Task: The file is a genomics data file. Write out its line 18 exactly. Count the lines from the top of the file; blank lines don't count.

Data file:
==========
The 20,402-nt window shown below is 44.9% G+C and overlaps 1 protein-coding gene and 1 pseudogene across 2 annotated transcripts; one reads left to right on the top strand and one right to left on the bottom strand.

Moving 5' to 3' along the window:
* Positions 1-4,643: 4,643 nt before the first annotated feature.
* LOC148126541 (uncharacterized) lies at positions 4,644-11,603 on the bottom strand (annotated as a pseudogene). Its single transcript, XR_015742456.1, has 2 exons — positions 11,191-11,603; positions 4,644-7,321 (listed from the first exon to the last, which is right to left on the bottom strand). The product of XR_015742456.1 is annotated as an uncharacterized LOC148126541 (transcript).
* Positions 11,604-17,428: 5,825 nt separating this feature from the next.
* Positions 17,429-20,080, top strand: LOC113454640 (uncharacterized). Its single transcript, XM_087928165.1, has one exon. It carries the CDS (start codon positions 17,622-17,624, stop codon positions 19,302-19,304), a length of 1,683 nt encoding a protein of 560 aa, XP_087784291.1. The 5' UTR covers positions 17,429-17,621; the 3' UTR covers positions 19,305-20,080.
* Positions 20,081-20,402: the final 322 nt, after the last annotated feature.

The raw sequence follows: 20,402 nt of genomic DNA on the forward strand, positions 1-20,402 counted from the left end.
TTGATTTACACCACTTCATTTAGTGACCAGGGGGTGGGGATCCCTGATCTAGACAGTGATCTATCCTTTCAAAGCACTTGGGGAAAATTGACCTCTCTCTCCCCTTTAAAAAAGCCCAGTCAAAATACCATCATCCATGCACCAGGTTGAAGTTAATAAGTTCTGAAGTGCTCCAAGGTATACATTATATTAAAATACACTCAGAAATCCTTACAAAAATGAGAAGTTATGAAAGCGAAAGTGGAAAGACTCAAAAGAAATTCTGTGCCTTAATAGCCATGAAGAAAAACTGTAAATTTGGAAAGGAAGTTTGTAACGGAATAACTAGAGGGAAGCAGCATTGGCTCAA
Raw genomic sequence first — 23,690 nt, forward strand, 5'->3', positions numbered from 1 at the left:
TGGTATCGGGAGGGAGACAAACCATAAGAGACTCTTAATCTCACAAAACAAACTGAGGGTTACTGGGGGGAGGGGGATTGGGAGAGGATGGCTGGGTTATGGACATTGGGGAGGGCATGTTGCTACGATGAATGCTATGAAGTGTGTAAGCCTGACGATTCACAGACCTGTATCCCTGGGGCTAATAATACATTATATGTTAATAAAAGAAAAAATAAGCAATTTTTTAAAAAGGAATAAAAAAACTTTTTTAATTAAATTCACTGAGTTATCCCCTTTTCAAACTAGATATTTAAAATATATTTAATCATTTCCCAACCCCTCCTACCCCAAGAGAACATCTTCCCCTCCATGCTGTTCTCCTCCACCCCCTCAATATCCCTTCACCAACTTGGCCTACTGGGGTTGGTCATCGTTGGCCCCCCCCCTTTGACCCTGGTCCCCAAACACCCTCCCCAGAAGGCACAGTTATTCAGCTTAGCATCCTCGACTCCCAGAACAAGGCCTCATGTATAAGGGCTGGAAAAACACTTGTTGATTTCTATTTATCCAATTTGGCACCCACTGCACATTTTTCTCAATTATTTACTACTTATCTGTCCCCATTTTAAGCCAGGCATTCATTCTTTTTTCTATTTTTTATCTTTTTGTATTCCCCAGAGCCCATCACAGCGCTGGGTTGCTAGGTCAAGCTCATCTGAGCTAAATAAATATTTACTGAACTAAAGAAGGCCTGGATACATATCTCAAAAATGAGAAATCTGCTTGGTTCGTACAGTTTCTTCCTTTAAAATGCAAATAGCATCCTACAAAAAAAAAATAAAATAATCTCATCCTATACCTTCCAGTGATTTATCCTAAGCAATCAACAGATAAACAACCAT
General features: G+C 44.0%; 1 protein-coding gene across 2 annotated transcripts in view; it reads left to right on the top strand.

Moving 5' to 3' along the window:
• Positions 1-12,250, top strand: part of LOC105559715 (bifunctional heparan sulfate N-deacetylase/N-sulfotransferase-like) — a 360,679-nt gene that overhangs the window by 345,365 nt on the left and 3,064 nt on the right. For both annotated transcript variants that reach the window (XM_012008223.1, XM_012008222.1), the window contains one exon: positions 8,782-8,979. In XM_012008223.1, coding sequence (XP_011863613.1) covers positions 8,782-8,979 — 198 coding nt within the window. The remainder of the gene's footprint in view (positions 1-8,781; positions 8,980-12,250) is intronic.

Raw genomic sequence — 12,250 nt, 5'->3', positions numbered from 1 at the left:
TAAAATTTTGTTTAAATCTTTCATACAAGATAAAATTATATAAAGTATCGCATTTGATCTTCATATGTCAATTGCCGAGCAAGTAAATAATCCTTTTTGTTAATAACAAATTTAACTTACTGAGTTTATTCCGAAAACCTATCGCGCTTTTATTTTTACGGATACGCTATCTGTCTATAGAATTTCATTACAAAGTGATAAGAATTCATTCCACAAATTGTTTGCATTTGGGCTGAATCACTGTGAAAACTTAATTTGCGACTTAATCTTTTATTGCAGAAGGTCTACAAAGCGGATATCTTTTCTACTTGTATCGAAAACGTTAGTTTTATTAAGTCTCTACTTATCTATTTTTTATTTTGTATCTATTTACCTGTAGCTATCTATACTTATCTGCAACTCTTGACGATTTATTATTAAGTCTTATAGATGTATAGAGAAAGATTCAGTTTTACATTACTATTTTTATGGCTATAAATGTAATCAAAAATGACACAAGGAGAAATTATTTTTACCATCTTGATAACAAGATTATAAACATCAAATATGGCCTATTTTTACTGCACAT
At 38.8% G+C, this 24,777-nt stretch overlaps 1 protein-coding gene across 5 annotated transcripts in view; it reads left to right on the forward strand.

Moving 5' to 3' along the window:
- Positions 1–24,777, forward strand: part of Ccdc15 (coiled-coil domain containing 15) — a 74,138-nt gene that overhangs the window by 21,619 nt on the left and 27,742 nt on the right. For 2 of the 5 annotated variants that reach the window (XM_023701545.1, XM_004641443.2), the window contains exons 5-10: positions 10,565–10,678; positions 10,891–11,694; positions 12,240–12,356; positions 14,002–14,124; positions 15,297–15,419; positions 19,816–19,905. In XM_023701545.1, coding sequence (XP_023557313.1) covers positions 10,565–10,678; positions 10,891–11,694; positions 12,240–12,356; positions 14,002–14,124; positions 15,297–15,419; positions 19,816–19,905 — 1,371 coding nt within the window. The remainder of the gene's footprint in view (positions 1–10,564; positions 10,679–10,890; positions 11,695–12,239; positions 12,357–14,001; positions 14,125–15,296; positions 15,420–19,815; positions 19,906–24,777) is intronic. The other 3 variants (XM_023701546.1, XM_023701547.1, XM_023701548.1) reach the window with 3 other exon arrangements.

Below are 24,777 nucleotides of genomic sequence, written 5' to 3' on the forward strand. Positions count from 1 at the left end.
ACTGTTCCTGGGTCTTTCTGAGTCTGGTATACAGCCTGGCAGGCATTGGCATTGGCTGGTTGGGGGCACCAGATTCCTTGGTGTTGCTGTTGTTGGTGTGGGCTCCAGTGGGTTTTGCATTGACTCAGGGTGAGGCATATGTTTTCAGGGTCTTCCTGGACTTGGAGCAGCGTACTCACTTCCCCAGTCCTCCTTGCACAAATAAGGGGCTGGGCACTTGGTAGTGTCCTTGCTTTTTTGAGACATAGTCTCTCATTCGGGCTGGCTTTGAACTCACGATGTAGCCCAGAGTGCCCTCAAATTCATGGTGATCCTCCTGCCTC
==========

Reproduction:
Moving 5' to 3' along the window: